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Developing Scenarios for Big Change

Posted by Steve Waddell in Change, Net Dev on February 17, 2010

Scenario development is a leading tool for moving large, seemingly intractable issues…and particularly useful for large change networks. I have revisited the progress of the methodology over the last couple of months with the guidance of Rafael Ramirez at the Institute for Science, Innovation and Society (InSIS) of the University of Oxford’s Saïd Business School.

Rafael is lead editor of a new version of the business bible on scenario development – Business Planning for Turbulent Times. The concept of “turbulence” is one highly relevant to Global Action Networks…indeed, it may be said that they are structures to manage turbulence: when “the shared ‘common good’ is in motion.” That is to say when there are profound shifts in organizations’ operating environments that are associated with changing technologies and power relationships as are occurring with globalization and unprecedented pressures upon the natural environment.

Shell’s 1970’s scenario planning for the companies’ business planning is usually cited as the first large-scale use of scenario development. The process produces plausible futures – stories about futures how they can be realized. Ramirez emphasizes the importance of futures that are both possible and uncomfortable, in order for people to move past stuck positions and think creatively.

If you have marveled at the peaceful transition to post-apartheid South Africa, you should know that scenario development had an important role. Over 1991-92 Adam Kahane, at the time with Shell, led development of the Mont Fleur scenarios with a group of 22 diverse South Africans at the Mount Fleur conference center outside of Cape Town. The four scenarios developed were named with bird themes to give them life:

  1. Ostrich — in which a negotiated settlement to the crisis in South Africa is not achieved, and the government continues to be non-representative.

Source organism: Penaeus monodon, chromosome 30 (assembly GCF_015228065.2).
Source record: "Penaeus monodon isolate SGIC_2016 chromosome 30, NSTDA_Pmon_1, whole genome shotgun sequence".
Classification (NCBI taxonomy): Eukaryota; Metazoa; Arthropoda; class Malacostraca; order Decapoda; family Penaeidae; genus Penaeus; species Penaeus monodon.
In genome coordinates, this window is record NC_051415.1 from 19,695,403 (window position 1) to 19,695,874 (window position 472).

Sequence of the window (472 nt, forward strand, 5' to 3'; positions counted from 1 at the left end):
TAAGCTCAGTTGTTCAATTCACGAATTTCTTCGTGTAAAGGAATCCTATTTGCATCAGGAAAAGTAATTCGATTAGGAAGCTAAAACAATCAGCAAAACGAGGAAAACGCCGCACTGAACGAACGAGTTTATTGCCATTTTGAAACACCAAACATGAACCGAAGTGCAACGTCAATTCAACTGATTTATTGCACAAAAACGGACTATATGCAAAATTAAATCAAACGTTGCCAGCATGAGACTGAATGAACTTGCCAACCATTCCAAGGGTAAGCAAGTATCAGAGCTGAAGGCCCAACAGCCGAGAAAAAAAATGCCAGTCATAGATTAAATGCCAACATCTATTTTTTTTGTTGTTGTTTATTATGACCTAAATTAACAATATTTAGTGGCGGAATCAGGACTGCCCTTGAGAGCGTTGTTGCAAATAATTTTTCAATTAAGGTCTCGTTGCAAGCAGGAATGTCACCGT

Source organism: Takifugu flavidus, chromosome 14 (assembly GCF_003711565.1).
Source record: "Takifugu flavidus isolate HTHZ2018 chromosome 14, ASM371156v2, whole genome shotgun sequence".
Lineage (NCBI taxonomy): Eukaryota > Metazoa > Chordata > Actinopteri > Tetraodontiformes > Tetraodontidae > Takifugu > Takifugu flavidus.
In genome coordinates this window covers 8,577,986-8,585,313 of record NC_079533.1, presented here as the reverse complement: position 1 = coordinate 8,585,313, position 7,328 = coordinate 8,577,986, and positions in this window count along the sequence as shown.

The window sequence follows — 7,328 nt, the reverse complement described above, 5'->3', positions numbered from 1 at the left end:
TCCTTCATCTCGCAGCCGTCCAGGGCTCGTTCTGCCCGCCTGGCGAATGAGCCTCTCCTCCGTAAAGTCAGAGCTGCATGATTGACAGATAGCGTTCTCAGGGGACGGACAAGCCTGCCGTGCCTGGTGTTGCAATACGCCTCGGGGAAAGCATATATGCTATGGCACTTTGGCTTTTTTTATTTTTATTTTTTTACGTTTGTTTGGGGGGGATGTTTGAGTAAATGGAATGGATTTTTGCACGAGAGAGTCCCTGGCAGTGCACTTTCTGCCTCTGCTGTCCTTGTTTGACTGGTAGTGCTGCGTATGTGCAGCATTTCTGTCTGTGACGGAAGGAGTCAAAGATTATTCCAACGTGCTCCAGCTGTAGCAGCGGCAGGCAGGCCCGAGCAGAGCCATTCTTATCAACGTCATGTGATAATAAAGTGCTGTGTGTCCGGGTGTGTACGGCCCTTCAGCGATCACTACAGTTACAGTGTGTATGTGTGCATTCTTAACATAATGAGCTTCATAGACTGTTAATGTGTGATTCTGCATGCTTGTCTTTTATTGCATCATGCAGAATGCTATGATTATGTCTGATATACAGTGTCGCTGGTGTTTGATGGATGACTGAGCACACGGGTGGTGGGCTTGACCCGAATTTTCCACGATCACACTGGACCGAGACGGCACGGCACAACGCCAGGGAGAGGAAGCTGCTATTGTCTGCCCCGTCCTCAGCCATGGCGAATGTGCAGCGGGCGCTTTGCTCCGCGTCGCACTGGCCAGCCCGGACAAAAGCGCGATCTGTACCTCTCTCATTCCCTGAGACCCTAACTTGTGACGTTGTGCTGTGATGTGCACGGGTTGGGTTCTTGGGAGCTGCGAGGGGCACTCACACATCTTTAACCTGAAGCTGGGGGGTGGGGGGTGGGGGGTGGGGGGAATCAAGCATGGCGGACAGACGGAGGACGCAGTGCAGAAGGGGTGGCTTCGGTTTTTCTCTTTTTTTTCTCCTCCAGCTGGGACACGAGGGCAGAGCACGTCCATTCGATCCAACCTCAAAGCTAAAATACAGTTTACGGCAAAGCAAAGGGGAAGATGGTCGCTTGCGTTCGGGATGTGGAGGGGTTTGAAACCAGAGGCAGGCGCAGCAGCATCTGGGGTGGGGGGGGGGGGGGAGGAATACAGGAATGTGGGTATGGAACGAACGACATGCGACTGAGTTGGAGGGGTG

2. Lame Duck — in which a settlement is achieved but the transition to a new dispensation is slow and indecisive.
  3. Icarus — in which transition is rapid but the new government unwisely pursues unsustainable, populist economic policies.
  4. Flight of the Flamingos — in which the government’s policies are sustainable and country takes a path of inclusive growth and democracy."

The scenarios were distributed through national newspapers and presented to 50 groups. This produced conversations that contributed to building a common vocabulary and mutual understanding about choices and how to realize the Flight of the Flamingos.

This success also contributed to founding in 1996 The Millennium Project, a think tank that applies scenario development and other tools to produce its annual State of the Future reports.

And after leaving Shell, Kahane led numerous large system applications of scenario development-inspired approaches to “stuck” problems as he wrote in Solving Tough Problems. That includes development of the Global Action Network called The Sustainable Food Lab. Recently Kahane helped found Reos Partners, which is working with WWF-UK in The Finance Lab on an innovative project to transform finance that also engaged ISIS.

Scenarios focus upon a question that can be exploratory – "What do you think the future might be?" or normative – "What kind of future would you like to see?" In a recent article Wilkinson and Edinow (also at InSIS) define three types of approaches to scenarios that are related to three types of change challenges. From simplest to most complex, these are:

The RIMA approach is the cutting edge to ‘wicked problems that involve sustaining collaborative action in the public interest/common good.

What are your views on, and experience with, scenario development?

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